March 19
On 3/18/20 1:37 AM, bauss wrote:
> On Tuesday, 17 March 2020 at 23:09:32 UTC, Dennis wrote:
>> On Tuesday, 17 March 2020 at 22:47:43 UTC, Sebastiaan Koppe wrote:
>>> Dont trust that marketing, there is actually decent scripting in gamemaker, which you'll need if you get creative.
>>
>> Second that. GameMaker is how I got into programming at age 12, and look where I ended up ;)
> 
> Similar for me but not GameMaker but RPG Maker.

I've seen all your work on the language, and this is a pretty good endorsement.

Not sure if I'm ready to pay for it though, I want to make sure his motivation/drive is not going to fizzle out ;)

-steve
March 19
On Thursday, 19 March 2020 at 13:10:29 UTC, Steven Schveighoffer wrote:
>> Similar for me but not GameMaker but RPG Maker.
>
> I've seen all your work on the language, and this is a pretty good endorsement.
>
> Not sure if I'm ready to pay for it though, I want to make sure his motivation/drive is not going to fizzle out ;)

IME RPG Maker has bad support for animations and shines in mostly static turn based RPG battles. Some games try to do nontrivial animations, but they become very slow slideshows with many seconds between slides. Not sure which game he would prefer to make.
March 21
On Sunday, 15 March 2020 at 17:58:58 UTC, Steven Schveighoffer wrote:
> I want to try and learn how to write 2d games. I'd prefer to do it with D.
>
> I've found a ton of tutorials on learning 2d gaming with other languages. Is there a place to look that uses D for learning? Should I just start with another language and then migrate to D later? Anyone recommend any specific tutorial/book?
>
> -Steve

Back in the 90s, when I was young, I learned a lot about game programming on MS DOS using allegro. That library is wonderful in that it allows you a lot of things that you need in a simple 2D game in a pretty straightforward fashion. It's really easy to get pleasing results with it. And it's still around, has become cross platform without losing its focus. And it has really decent D bindings.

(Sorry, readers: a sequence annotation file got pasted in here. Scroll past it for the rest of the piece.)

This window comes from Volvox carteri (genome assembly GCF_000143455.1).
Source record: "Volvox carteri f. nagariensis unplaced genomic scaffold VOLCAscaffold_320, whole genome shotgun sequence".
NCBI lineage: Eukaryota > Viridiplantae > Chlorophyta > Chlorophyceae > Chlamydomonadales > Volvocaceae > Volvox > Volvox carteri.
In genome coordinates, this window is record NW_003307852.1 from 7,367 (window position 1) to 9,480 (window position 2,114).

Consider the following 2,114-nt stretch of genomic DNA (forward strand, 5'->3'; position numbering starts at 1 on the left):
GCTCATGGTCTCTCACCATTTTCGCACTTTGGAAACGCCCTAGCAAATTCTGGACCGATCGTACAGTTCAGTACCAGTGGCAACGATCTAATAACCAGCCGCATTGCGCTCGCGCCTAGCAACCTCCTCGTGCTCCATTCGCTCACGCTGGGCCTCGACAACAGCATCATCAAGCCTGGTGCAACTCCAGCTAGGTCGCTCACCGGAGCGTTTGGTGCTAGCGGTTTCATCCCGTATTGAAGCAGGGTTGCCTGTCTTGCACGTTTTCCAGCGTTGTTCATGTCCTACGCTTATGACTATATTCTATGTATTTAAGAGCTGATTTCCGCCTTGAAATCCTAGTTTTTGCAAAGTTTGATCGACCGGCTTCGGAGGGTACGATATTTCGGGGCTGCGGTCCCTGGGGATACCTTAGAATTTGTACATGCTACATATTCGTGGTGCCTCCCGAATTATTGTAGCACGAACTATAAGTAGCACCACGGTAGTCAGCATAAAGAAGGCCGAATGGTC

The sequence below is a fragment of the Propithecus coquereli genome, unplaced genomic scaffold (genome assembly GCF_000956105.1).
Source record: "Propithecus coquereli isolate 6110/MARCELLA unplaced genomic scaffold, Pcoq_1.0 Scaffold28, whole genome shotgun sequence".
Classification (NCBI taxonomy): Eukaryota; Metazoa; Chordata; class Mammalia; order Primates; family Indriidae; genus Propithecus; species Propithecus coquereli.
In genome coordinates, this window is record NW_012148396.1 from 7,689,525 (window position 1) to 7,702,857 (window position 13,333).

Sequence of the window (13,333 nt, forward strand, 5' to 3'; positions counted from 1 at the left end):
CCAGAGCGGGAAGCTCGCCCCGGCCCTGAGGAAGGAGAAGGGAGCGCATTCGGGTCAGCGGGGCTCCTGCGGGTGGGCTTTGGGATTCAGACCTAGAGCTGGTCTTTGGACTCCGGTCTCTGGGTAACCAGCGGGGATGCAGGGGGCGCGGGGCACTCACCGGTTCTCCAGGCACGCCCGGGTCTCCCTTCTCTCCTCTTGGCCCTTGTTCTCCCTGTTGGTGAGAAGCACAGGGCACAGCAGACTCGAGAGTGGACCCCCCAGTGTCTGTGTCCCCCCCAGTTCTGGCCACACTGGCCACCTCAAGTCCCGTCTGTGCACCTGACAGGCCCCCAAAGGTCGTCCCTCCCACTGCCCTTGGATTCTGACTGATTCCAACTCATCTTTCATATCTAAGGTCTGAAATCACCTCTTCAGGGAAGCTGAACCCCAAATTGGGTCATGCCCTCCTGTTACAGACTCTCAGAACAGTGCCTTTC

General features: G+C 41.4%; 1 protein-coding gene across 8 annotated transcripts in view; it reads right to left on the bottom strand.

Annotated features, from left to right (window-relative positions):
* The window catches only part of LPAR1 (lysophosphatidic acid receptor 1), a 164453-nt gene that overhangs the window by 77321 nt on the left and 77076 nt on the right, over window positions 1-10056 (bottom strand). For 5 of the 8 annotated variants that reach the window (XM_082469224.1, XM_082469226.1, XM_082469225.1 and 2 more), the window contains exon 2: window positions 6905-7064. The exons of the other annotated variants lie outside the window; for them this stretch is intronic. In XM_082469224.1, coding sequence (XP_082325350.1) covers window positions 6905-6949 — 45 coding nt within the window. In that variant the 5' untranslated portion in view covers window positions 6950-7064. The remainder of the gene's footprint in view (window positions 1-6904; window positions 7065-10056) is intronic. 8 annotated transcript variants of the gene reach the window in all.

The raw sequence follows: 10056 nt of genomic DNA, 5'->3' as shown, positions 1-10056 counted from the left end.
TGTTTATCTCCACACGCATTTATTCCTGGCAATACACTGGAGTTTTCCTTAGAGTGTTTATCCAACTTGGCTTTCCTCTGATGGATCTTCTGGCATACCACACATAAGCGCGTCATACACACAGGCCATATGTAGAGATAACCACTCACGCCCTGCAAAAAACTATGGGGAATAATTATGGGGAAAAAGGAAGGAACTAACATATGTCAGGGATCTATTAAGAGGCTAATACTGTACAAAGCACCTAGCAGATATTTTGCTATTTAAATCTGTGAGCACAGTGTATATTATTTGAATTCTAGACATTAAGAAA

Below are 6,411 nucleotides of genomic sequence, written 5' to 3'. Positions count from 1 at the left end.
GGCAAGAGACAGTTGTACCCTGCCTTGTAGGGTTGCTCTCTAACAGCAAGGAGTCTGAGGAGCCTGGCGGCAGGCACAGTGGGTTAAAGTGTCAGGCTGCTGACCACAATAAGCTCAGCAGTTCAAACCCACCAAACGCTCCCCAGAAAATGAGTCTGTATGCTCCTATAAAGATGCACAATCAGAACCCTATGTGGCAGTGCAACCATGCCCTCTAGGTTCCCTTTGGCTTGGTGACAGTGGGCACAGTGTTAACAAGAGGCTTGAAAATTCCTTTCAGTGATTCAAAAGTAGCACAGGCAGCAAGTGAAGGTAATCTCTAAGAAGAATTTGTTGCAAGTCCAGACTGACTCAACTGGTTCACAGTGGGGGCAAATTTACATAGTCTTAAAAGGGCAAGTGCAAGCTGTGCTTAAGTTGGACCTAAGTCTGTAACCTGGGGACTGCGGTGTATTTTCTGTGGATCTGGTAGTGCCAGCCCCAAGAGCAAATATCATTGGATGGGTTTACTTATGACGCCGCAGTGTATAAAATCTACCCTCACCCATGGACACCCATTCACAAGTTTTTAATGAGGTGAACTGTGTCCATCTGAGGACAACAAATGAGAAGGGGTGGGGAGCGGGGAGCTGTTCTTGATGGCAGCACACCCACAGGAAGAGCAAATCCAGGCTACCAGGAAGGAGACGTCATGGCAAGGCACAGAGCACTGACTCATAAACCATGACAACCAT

The other library that comes close in both completeness and ease of use is PyGame, but this is Python only. It's a wrapper around all the SDL_* libraries (image, ttf, mixer, etc..), but done in such a nice way that it's usable in a very neat way from Python.

In response to Arine, I have to disagree regarding big hulking game engines. Learning how to properly use one of these game engines for a simple game is about as much effort as coding it from scratch and the later is much more useful as it teaches you the fundamentals of what is going on inside these big, scary monsters. The abstractions that Unity and UE4 build upon are useful for creating something fast, but you still require a really deep understanding to use them properly. These are tools for (semi-)professionals and there's an implicit expectation that you are at a pretty high proficiency level.
March 22
On Sunday, 15 March 2020 at 17:58:58 UTC, Steven Schveighoffer wrote:
> I want to try and learn how to write 2d games. I'd prefer to do it with D.
>
> I've found a ton of tutorials on learning 2d gaming with other languages. Is there a place to look that uses D for learning? Should I just start with another language and then migrate to D later? Anyone recommend any specific tutorial/book?
>
> -Steve

I just leave this here: https://github.com/aferust/drawee
My hobby game has been implemented using just SDL and OpenGL (WIP). betterC, no game engines used, no bitmap textures (but planned). There is only one c linkage dependency (chipmunkd) for physics. I was planning to use only SDL, but I had to include OpenGl due to some performance reasons.
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